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Losing faith in ability to succeed

T

techrat

#1
Need some encouragement..... maybe some success stories on turning around small/medium sized precision machining businesses with significant quality problems.
My situation:
Fell into quality leadership for precision machining company whose manufacturing leadership dismantled quality department less final inspection about a year ago and has been struggling with quality issues since.
Process Monitoring in place: Minimal
Process operators: Little training, non-english speaking
My Quality Initiatives: Don't happen if I don't a.)Do the actions myself b.) complain often to manufacturing management.

I need to start networking with some people that have been a part of a quality turn-around maybe get some mentoring, words of encouragement, advice

Feel free to ask me questions, I am glad to elaborate, I need help
 
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G

Greg B

#2
techrat said:
Need some encouragement..... maybe some success stories on turning around small/medium sized precision machining businesses with significant quality problems.
My situation:
Fell into quality leadership for precision machining company whose manufacturing leadership dismantled quality department less final inspection about a year ago and has been struggling with quality issues since.
Process Monitoring in place: Minimal
Process operators: Little training, non-english speaking
My Quality Initiatives: Don't happen if I don't a.)Do the actions myself b.) complain often to manufacturing management.

I need to start networking with some people that have been a part of a quality turn-around maybe get some mentoring, words of encouragement, advice

Feel free to ask me questions, I am glad to elaborate, I need help
Tech,

Welcome to the Cove The ultimate Quality 'Network' experience. I have, and I bet many others that respond have also, been in the same predicament.
"We want Quality"..."Don't annoy us with the incidentals just make it happen and ensure that the Quality of our products increases"... "Keep doing you old job and stand by because we may have some other tasks for you to complete during you lunch breaks or weekends"..."We aren't going to throw any money at you or increase your resources"..."Quality is your problem - No-one else's" Does this sound about right?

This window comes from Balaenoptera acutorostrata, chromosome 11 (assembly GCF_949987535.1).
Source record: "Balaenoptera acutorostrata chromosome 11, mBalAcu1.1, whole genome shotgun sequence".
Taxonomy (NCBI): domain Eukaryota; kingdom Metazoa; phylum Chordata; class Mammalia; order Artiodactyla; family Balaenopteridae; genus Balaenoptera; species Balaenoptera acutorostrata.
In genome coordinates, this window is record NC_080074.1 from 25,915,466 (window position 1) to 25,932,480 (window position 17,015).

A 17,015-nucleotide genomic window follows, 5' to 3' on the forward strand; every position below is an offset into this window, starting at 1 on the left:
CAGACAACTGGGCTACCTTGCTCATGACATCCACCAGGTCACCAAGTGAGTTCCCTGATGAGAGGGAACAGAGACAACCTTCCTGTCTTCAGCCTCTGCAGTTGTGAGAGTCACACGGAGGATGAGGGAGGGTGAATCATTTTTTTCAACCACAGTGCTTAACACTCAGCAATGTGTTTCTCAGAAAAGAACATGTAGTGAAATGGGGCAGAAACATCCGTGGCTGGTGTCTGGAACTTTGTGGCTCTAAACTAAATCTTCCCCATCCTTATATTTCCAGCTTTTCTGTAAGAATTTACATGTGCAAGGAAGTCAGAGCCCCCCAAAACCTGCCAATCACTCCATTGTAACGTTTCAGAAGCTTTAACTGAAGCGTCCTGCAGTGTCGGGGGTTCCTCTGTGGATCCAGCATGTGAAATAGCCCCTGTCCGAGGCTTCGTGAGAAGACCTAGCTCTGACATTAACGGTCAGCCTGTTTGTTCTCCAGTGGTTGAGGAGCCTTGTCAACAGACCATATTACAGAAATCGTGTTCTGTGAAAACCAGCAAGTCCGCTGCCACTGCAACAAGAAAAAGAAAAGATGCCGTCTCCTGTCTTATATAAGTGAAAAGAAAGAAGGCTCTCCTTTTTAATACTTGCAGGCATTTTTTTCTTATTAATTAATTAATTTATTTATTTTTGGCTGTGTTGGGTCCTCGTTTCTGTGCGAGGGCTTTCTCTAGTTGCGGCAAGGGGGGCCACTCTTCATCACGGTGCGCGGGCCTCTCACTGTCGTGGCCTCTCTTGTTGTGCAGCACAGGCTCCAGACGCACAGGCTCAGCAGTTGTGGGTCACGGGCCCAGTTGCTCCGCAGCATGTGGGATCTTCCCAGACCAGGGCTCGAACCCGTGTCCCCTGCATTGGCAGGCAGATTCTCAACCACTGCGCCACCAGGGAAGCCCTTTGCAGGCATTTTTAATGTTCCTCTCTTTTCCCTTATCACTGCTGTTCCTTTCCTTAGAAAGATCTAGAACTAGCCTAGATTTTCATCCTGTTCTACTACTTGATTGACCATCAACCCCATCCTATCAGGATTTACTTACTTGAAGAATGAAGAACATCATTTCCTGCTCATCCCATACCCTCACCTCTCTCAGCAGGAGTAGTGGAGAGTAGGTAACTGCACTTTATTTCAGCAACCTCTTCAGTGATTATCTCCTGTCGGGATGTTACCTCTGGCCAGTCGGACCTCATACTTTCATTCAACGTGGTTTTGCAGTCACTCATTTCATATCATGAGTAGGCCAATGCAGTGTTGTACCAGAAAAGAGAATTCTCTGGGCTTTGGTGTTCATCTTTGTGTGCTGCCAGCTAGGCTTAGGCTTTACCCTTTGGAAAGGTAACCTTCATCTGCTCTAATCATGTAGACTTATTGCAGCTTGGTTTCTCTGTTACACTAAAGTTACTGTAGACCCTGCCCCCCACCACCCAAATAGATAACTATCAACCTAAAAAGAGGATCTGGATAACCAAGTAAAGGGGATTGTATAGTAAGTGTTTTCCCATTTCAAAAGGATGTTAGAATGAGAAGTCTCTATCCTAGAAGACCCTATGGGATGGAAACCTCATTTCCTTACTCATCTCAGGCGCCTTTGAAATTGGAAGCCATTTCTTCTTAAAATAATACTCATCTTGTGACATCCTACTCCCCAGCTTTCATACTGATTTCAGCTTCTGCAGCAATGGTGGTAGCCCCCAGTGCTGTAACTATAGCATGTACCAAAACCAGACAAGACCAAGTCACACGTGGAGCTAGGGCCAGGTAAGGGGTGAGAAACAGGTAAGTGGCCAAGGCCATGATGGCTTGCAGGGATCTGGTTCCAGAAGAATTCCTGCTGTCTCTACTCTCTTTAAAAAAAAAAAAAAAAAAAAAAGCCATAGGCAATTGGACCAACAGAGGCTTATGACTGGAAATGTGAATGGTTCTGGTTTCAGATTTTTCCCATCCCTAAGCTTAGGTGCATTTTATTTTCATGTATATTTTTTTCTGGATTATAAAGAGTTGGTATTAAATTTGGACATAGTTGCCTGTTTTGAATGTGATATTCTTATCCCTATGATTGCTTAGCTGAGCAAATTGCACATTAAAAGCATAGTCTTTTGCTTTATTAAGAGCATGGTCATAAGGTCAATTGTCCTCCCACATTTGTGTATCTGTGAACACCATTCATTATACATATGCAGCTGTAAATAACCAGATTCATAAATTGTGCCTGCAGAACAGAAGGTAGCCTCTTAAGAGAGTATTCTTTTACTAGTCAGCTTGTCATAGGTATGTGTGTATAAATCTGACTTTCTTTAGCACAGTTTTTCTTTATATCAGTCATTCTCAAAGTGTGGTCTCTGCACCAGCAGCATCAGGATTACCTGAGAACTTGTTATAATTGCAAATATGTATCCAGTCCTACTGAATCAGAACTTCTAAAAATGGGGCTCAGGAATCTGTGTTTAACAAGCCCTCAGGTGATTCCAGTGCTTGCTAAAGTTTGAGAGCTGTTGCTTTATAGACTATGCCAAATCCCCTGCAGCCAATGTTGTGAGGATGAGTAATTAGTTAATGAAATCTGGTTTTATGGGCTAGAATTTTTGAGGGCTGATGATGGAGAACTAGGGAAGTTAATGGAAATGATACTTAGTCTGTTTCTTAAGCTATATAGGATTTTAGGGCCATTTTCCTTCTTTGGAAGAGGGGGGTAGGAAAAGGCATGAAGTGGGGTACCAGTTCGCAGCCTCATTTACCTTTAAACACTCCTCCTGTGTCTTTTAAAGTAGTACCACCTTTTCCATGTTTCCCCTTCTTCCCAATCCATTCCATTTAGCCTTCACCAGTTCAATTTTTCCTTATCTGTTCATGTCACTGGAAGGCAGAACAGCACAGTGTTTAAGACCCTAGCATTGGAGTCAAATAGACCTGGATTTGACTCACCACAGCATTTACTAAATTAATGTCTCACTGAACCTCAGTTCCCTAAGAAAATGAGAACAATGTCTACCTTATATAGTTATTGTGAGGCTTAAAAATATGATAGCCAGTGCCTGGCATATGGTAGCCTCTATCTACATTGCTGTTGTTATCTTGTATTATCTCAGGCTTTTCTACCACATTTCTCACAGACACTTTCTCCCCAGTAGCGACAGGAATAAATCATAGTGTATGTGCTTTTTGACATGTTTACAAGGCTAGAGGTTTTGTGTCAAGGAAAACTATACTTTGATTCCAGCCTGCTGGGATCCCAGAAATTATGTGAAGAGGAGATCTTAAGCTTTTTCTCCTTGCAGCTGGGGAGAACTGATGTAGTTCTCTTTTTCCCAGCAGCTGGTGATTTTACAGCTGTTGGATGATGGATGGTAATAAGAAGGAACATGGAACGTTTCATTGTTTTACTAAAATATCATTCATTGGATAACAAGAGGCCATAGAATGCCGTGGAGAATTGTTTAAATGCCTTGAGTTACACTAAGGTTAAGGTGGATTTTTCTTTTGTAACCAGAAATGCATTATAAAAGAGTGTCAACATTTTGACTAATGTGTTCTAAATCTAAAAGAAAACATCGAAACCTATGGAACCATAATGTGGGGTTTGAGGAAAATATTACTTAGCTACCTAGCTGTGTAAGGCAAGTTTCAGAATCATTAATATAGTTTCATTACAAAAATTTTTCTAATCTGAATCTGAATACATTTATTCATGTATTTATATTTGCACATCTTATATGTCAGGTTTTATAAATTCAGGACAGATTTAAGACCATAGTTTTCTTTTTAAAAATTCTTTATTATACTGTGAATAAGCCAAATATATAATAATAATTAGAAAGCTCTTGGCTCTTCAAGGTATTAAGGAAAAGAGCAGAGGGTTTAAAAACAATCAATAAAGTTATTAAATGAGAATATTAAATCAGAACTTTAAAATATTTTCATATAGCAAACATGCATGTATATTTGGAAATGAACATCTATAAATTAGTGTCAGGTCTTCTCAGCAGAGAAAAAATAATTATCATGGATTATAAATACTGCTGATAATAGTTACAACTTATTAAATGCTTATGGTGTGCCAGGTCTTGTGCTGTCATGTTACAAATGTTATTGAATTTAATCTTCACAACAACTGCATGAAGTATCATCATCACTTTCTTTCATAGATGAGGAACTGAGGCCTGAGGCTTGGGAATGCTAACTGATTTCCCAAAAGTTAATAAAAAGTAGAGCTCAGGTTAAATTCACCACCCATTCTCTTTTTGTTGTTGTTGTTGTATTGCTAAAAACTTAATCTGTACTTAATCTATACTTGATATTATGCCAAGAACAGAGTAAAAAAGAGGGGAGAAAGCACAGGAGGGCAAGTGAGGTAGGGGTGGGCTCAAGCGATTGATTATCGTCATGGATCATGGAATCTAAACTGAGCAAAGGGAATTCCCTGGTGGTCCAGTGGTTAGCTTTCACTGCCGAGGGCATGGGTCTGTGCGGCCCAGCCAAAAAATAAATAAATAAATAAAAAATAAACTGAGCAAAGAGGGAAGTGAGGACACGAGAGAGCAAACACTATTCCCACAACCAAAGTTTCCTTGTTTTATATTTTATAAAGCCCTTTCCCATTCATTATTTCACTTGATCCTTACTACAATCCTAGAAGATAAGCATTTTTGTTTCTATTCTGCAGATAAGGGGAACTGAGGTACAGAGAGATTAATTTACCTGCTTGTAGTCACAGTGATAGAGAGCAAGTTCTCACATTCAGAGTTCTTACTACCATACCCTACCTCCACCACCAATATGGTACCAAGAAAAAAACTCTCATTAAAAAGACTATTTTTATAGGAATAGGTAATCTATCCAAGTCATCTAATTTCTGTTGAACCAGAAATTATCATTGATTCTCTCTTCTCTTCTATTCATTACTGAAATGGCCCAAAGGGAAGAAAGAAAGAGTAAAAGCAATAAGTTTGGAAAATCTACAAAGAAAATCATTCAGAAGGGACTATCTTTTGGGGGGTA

You really have to start at the basics.
Have you done an introduction course on 9001? You need to understand the requirements before you start. Try and get some management or other senior people on the course.
Have you done an Internal Auditors course? You will need to evaluate and monitor what you have.
Do you have experience in Flowcharting or Process Mapping? You need to map out your 'big picture' processes. What do we do? Purchasing, Manufacturing, Development etc
How do you track your Non Conformances etc? You cannot improve what you cannot measure. IMHO Buy and Read Craig Cochrans Book on 'Continuous Improvement'. Here is my Review
http://elsmar.com/Forums/showpost.php?p=77123&postcount=5. and Craig's post: http://elsmar.com/Forums/showpost.php?p=67436&postcount=1

Does the company next door have accreditation? Go and talk to them - In my experience, ALL QA people want to talk about their system and see what other people are doing.

Here is my latest presentation for the basics to my operators:
http://elsmar.com/Forums/attachment.php?attachmentid=2161

Here is my NC Procedure
http://elsmar.com/Forums/attachment.php?attachmentid=1868

Search the cove for any topic that you want help on. You will be flooded with responses. I don't envy you but rest assured others have been in the same place. I hope this helps in some way. Good luck

Greg B
 

DannyK

Trusted Information Resource
#3
One of the best ways to make Management notice is by showing them the cost of returns, nonconformances, etc...

You have to speak their language and justify it to them.

I have worked with several companies that had no system and within a few years had grown tremendously due to the discipline, structure and tools that the quality system provided.

Good luck,

Danny
 

Wes Bucey

Prophet of Profit
#4
High tech machining - the beginning

techrat said:
Need some encouragement..... maybe some success stories on turning around small/medium sized precision machining businesses with significant quality problems.
My situation:
Fell into quality leadership for precision machining company whose manufacturing leadership dismantled quality department less final inspection about a year ago and has been struggling with quality issues since.
Process Monitoring in place: Minimal
Process operators: Little training, non-english speaking